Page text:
has downplayed his own deeply held conservative convictions on such
subjects as privatizing Social Security, eliminating welfare for
single mothers, and abolishing the Department of Education.
Instead, he has trumpeted his support for urban redevelopment
through tax cuts, and he has brought in black
Republicans--Secretary of Education Rod Paige and retiring
Representative J.C. Watts--to campaign for him while saying little
that could disturb or engage black voters. The idea is not so much
to win votes but to deprive the opposition of a bogeyman against
whom they can turn out the vote.

And while Talent and Missouri Republicans have been trying to
persuade black voters that they are not such bad fellows, they've
made a ferocious effort to persuade them that the Democrats are. In
one radio ad aired on black stations, a grandmother warns her
school-age granddaughter, "Baby, there are some real ugly Democrats
that have hurt black people and not helped us at all. We have to be
smart and make decisions based on what is really right. Not just
'cause somebody told us we owe them our vote." In another ad, aired
repeatedly on St. Louis stations, an announcer lists a series of
indignities that white Democrats have visited upon blacks:

Did you know that it was a Democratic county executive and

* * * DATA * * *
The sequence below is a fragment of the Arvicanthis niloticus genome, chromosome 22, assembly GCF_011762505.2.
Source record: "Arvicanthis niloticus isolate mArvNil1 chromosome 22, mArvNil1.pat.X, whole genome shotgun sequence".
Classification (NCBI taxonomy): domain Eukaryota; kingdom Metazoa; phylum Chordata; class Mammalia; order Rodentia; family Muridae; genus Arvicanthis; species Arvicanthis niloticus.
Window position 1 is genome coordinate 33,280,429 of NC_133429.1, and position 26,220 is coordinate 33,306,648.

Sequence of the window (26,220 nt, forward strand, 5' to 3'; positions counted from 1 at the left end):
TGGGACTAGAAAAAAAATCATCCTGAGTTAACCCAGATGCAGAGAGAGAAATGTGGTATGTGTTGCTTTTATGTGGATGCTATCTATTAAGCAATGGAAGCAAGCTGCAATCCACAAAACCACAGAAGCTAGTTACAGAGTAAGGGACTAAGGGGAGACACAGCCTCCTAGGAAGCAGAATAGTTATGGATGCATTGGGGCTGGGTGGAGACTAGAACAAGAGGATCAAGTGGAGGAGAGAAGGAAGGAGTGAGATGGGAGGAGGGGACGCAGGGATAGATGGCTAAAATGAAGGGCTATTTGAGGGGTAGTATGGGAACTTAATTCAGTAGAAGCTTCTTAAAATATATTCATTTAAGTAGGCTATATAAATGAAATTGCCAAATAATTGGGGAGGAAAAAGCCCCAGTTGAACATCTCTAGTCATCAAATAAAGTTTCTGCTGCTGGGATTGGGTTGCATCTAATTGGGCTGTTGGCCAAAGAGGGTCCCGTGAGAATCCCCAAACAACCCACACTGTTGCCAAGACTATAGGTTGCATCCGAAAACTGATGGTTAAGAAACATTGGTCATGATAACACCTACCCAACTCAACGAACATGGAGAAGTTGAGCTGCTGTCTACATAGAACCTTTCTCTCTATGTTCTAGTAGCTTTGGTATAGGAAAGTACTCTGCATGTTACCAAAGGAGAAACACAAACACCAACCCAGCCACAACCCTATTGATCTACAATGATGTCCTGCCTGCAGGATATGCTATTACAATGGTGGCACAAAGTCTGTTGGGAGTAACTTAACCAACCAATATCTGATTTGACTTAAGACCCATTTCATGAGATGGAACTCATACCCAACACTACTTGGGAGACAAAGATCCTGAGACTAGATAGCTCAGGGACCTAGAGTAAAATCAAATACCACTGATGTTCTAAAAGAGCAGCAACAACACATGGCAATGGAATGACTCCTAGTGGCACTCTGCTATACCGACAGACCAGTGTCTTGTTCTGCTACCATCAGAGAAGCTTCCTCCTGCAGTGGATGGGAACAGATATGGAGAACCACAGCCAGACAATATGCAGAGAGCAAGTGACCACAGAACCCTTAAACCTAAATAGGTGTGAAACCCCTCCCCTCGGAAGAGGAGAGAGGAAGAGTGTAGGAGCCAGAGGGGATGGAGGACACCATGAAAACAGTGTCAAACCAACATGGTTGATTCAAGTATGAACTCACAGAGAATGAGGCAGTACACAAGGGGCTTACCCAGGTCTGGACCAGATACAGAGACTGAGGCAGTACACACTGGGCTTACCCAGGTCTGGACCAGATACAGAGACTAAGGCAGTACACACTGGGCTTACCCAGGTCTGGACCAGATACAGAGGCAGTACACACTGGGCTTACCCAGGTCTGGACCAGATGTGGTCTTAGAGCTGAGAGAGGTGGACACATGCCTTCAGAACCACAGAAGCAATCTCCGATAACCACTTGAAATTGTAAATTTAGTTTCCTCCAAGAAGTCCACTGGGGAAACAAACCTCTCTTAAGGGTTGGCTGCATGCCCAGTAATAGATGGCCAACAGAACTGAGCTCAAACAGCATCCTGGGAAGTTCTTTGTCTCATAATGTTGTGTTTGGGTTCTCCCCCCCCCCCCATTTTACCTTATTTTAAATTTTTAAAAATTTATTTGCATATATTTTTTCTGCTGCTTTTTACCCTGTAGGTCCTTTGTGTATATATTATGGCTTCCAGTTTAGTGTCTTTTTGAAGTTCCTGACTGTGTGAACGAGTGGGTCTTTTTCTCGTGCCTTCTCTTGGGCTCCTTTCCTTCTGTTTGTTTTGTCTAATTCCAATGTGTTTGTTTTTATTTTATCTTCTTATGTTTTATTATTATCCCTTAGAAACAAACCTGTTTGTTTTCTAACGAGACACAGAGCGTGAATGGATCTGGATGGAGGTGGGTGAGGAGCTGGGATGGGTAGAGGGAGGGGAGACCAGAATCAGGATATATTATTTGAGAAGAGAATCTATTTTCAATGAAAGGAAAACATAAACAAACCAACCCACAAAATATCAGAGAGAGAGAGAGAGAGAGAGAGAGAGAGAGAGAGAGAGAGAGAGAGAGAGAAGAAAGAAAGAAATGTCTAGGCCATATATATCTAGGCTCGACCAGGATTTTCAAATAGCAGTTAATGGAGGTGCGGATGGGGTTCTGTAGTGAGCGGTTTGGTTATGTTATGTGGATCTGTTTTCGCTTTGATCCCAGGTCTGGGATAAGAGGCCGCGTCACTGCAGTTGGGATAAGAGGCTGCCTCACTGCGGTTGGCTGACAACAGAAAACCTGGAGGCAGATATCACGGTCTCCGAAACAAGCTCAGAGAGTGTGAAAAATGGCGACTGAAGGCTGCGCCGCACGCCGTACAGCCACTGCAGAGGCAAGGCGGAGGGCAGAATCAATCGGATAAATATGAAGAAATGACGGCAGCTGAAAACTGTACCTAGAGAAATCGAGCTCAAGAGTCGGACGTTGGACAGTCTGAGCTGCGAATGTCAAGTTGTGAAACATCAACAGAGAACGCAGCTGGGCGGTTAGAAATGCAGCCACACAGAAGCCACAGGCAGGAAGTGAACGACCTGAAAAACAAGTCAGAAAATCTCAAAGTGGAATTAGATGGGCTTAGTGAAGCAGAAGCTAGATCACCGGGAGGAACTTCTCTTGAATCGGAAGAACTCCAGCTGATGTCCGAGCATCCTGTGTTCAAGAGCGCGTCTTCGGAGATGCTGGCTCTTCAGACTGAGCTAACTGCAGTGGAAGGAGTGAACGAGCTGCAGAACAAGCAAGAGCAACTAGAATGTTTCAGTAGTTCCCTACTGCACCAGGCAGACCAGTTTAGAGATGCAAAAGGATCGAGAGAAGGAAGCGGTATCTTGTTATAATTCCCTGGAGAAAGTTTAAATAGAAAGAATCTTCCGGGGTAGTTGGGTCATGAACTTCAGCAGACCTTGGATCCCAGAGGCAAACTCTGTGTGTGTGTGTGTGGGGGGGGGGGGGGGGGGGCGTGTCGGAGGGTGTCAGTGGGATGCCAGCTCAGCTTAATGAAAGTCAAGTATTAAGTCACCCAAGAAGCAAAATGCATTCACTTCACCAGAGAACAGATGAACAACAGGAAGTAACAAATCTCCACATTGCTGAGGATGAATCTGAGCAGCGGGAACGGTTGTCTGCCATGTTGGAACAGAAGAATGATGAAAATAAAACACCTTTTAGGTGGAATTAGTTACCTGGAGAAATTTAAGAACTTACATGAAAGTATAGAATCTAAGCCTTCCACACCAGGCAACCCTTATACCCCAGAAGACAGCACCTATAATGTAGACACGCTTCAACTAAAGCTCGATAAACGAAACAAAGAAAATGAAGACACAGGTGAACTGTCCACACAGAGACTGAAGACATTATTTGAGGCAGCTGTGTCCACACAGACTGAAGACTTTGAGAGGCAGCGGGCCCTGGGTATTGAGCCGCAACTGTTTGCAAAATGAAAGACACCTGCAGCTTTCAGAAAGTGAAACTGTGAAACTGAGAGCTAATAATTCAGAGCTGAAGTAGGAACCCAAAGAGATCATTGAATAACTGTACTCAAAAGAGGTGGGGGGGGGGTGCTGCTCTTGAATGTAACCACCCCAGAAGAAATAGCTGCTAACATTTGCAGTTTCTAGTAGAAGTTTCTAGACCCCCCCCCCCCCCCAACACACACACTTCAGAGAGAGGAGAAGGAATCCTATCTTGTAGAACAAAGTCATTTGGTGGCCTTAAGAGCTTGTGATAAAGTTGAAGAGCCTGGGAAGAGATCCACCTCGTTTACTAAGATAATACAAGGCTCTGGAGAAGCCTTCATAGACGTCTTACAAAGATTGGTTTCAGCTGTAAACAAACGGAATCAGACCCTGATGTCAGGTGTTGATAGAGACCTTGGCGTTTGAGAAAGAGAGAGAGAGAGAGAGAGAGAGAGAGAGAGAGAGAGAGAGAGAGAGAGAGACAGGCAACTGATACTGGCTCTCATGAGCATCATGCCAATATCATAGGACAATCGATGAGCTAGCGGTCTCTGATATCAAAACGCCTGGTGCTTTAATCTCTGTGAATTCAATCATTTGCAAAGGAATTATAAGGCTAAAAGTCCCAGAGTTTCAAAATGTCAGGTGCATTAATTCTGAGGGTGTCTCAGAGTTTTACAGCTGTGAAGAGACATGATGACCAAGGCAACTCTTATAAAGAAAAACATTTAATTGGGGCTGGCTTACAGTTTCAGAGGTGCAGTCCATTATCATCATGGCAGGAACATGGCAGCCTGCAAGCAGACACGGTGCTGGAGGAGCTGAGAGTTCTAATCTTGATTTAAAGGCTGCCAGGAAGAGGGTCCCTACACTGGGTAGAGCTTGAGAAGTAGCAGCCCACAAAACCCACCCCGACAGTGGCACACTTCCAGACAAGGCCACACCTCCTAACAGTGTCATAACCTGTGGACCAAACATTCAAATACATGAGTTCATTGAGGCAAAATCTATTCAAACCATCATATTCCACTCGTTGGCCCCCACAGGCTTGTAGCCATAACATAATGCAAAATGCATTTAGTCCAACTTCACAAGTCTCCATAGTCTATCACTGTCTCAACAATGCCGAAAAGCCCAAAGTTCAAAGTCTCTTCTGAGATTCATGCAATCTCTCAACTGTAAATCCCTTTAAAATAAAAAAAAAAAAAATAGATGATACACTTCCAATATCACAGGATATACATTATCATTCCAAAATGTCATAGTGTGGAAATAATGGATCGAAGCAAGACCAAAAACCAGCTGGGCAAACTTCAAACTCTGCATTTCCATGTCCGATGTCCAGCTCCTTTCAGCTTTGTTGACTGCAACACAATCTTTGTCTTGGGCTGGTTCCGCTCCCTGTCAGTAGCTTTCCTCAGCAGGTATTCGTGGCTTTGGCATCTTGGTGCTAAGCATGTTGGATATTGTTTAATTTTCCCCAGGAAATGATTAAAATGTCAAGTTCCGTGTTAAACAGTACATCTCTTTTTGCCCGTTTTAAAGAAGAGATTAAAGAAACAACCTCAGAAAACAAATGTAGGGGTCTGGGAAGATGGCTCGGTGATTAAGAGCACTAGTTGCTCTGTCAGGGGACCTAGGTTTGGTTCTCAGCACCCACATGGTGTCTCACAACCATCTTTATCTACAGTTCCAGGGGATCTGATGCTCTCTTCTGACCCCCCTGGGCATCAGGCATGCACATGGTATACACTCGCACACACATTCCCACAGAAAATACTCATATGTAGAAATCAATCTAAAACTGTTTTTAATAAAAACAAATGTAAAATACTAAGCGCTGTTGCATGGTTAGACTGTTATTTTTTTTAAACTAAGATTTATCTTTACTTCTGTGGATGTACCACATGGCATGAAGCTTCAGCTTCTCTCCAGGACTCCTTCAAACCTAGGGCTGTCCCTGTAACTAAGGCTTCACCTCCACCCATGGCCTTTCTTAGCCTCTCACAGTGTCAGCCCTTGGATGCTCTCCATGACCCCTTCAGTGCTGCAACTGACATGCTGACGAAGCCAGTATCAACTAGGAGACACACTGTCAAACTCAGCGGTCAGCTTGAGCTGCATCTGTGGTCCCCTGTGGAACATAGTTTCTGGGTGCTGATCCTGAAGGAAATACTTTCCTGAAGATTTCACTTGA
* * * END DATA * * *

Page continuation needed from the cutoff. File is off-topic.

prosecutor that said it was OK to shoot down two unarmed black
suspects? ... Did you know that under the leadership of Democratic
Mayor Francis Slay, the most prominent black ward in the city of
St. Louis was eliminated? Did you know that to secure his chances
of being reelected, Congressman Dick Gephardt took black voters
away from Congressman Lacy Clay? ... Break the habit. Think the
vote.

The ad isn't just ugly; it's dishonest. It refers to a decision by
state and federal authorities not to prosecute two detectives who
shot and killed two men whom they were trying to arrest on drug
charges. It doesn't mention that the decision was made by local
Democratic officials and the Bush administration Justice
Department. The ad also misrepresents the redistricting fights in
greater St. Louis, failing to note that they pitted black
officeholders against one another as well as against white
officeholders and that the fights were finally resolved to the
satisfaction of everyone except for a single maverick alderwoman.
In fact, Gephardt, while giving himself a more Democratic
constituency, took no significant votes from Clay. As a result, both
men face only nominal opponents this November.

Such ads don't suggest what Republicans would do if they replaced
Democrats in office. Instead, they try to sow doubt among blacks
about the sincerity and goodwill of white Democrats. Their primary
purpose is not to win support for Republicans but to lose it for
Democrats. As an anonymous leaflet placed on the cars of NAACP
members at an October 4 meeting in Pine Bluff, Arkansas, put it,
"Send Mark Pryor a strong message by casting your vote for Senator
Tim Hutchinson or just not voting in that particular race [emphasis
added]." Says St. Louis University political scientist Ken Warren,
"The whole idea is to alienate blacks from their Democratic base so
that they don't turn out and vote. "

And as the leaflet suggests, it's not just Missouri: GOP Groups are